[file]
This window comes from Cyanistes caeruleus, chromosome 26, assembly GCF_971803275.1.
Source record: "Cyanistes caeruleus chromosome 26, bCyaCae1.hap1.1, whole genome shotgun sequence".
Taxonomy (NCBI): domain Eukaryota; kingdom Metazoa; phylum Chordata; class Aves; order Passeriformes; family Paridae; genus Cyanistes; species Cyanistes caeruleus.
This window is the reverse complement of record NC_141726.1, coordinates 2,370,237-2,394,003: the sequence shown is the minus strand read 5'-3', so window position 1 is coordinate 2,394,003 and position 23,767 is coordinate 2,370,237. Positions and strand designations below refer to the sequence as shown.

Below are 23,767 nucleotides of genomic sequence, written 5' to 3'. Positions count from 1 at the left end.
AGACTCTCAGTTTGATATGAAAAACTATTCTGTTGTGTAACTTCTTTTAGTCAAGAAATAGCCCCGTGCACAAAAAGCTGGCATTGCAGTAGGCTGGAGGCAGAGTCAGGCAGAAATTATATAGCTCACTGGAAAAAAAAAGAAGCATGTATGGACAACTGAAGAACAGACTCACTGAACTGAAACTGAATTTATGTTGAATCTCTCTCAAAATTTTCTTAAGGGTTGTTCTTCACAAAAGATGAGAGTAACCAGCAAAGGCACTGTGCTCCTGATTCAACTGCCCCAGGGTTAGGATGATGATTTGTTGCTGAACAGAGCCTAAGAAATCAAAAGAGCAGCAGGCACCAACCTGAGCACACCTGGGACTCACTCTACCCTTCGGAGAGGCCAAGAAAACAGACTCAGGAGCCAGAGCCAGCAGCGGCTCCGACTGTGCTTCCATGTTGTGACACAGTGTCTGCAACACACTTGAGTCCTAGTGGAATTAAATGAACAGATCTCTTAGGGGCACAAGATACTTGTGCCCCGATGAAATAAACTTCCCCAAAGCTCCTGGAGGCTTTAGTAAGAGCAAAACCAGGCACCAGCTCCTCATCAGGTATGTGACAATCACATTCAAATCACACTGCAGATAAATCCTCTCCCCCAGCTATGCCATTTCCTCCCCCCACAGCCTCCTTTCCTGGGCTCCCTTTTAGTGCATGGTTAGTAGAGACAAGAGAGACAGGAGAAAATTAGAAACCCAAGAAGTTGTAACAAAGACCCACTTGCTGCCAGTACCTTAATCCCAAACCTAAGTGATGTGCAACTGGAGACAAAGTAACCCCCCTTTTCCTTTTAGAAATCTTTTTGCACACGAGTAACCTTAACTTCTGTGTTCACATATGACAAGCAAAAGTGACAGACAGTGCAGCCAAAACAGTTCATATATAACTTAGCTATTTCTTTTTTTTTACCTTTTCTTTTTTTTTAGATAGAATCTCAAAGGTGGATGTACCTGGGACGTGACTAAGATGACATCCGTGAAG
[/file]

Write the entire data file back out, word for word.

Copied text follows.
This window comes from Cyanistes caeruleus, chromosome 26, assembly GCF_971803275.1.
Source record: "Cyanistes caeruleus chromosome 26, bCyaCae1.hap1.1, whole genome shotgun sequence".
Taxonomy (NCBI): domain Eukaryota; kingdom Metazoa; phylum Chordata; class Aves; order Passeriformes; family Paridae; genus Cyanistes; species Cyanistes caeruleus.
This window is the reverse complement of record NC_141726.1, coordinates 2,370,237-2,394,003: the sequence shown is the minus strand read 5'-3', so window position 1 is coordinate 2,394,003 and position 23,767 is coordinate 2,370,237. Positions and strand designations below refer to the sequence as shown.

Below are 23,767 nucleotides of genomic sequence, written 5' to 3'. Positions count from 1 at the left end.
AGACTCTCAGTTTGATATGAAAAACTATTCTGTTGTGTAACTTCTTTTAGTCAAGAAATAGCCCCGTGCACAAAAAGCTGGCATTGCAGTAGGCTGGAGGCAGAGTCAGGCAGAAATTATATAGCTCACTGGAAAAAAAAAGAAGCATGTATGGACAACTGAAGAACAGACTCACTGAACTGAAACTGAATTTATGTTGAATCTCTCTCAAAATTTTCTTAAGGGTTGTTCTTCACAAAAGATGAGAGTAACCAGCAAAGGCACTGTGCTCCTGATTCAACTGCCCCAGGGTTAGGATGATGATTTGTTGCTGAACAGAGCCTAAGAAATCAAAAGAGCAGCAGGCACCAACCTGAGCACACCTGGGACTCACTCTACCCTTCGGAGAGGCCAAGAAAACAGACTCAGGAGCCAGAGCCAGCAGCGGCTCCGACTGTGCTTCCATGTTGTGACACAGTGTCTGCAACACACTTGAGTCCTAGTGGAATTAAATGAACAGATCTCTTAGGGGCACAAGATACTTGTGCCCCGATGAAATAAACTTCCCCAAAGCTCCTGGAGGCTTTAGTAAGAGCAAAACCAGGCACCAGCTCCTCATCAGGTATGTGACAATCACATTCAAATCACACTGCAGATAAATCCTCTCCCCCAGCTATGCCATTTCCTCCCCCCACAGCCTCCTTTCCTGGGCTCCCTTTTAGTGCATGGTTAGTAGAGACAAGAGAGACAGGAGAAAATTAGAAACCCAAGAAGTTGTAACAAAGACCCACTTGCTGCCAGTACCTTAATCCCAAACCTAAGTGATGTGCAACTGGAGACAAAGTAACCCCCCTTTTCCTTTTAGAAATCTTTTTGCACACGAGTAACCTTAACTTCTGTGTTCACATATGACAAGCAAAAGTGACAGACAGTGCAGCCAAAACAGTTCATATATAACTTAGCTATTTCTTTTTTTTTACCTTTTCTTTTTTTTTAGATAGAATCTCAAAGGTGGATGTACCTGGGACGTGACTAAGATGACATCCGTGAAG